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The Grass Is Not Greener On The Other Side Of The Fence

By Constance Van Neikerk

A hard reality most discover too late, the grass is only greener where it is watered. Many Africans have left their countries of origin in search of greener pastures. Some landed in countries like South Africa, Namibia, Botswana and Egypt to mention just a few.

Migration is nothing new and I landed in South Africa, a beautiful country with such a diverse people. I love this rainbow nation. Unfortunately as we say in Shona, ‘hakuna nyika isina rinda’. This means, there is no land country without graves. There simply is no place without any witches. A lesson I have learnt is, as Africans, let us deal with domestic issues, instead of running away from home. Someone once asked me, “If one light bulb in your house burns out, do you leave the entire house in search of another house or do you fix the light bulb?”

Something got broken in my once beautiful home, the land of Zimbabwe, zimba ramabwe, house of stone. I didn’t have the patience to fix it. Like so many of us today, we run away from every bad situation we find ourselves in. We don’t want to fix anything. One fight in a relationship, we are gone. A misunderstanding with a colleague, we block them on social media. One wrong word leads to months and even years of silent treatment. We are the generation that wants an astounding finished product but we do not want to go through the process. We do not want to put in the work.

Back to my land, my Zimbabwe.

Vendors selling fruit from their push carts on the streets of Harare, Sunday, May 1, 2016, as Zimbabwe joined the rest of the world in commemorating International Workers Day, which is held annually to recognise the economic and social achievements of workers globally. According the African Development Bank statistics, over two thirds of the country’s population are employed in the ‘informal’ sector.(AP Photo/Tsvangirayi Mukwazhi)

My salary was not enough to buy basic groceries in 2007, so I ran away from home, seeking greener pastures in neighbouring South Africa. Like I already mentioned, it’s a beautiful land this! Unfortunately, it can only carry so much on its shoulders. The land has become over-populated.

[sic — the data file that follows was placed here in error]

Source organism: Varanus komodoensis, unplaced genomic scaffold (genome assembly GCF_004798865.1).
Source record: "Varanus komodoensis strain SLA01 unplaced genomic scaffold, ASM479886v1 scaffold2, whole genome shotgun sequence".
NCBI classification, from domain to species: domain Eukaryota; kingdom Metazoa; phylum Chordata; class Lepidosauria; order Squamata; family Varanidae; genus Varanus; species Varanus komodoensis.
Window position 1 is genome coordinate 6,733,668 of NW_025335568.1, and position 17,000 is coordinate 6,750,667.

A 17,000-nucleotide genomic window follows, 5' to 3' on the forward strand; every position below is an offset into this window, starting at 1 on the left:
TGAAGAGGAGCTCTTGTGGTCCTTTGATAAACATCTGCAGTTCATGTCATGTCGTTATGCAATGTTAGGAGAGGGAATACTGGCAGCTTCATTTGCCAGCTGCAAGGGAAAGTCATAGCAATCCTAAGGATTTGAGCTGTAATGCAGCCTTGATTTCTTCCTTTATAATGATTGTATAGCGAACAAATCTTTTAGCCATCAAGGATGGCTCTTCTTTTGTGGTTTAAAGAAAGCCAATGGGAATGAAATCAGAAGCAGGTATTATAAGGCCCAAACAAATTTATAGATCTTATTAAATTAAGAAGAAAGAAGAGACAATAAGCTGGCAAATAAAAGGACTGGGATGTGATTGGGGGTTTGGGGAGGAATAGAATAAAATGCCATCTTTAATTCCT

The resources are now strained, the economy is slowly dying. This is not only because of the influx of foreign nationals, but we do add on to the woes. Covid-19 has taken me out of my comfort zone and made me realise that this is not my home. It is home to my son, a proudly South African young boy, but it is not my home.

The saying, ‘mwana wamambo muranda kure’ is so true. A king’s child is a slave when he is not in his father’s kingdom. When the children are being fed, you are not considered there, because you are not an heir. You are a stranger. What is sad is, even the children of the land are suffering.

Unemployed SA nationals are given a monthly R350 grant. I wonder how far it goes, school fees for one child is more than R400 each month. The transport is even more than that. Basic food items for an average family costs at least R1000. Electricity is also quite expensive. How does the average unemployed person survive on R350? A decent room to rent costs not less than R1000. As for women, sanitary pads are R22 and roll-on is approximately the same amount. That is already almost R50 gone on only two items.

SA UNISA students received some covid-19 relief funds. That is really wonderful for them, but what about the other students from various countries studying at this prestigious institution? Unfair, right? Many have received food parcels in the country, but these food parcels are only for those with South African IDs. A lot of people have lost their jobs due to covid-19 regardless of nationality.

Things are very bad for everyone at the moment, but worse for the foreign national. Recently, there was talk on social media to burn down foreign-owned spaza shops. I own none, yet I can not turn a blind eye. Will burning the spaza shops help anyone? Trucks driven by foreign nationals have been burnt down in past incidences. Lives have even been lost in xenophobic spurts.

I understand the frustration yet violence is not the way. As Africans, let us unite against corrupt leaders.  This is an open secret that our African leaders have become selfish, corrupt and even evil to the very same people who voted them into power. It is the common people who suffer.

Back to my land, my home that is like that Christmas dress that once was so precious now full of tears, holes and stains, it’s unrecognizable. It is now nothing but just a rag, waiting for the fire or trash can. Is there any hope for you my once beautiful land? I’m done running and hiding.

I want a better Zimbabwe, if not for me, but for my children and their children’s children. I might not come back today, but I will come back. Zimbabwe kumba! It is my right as a Zimbabwean citizen to say ‘enough is enough!’ My life matters!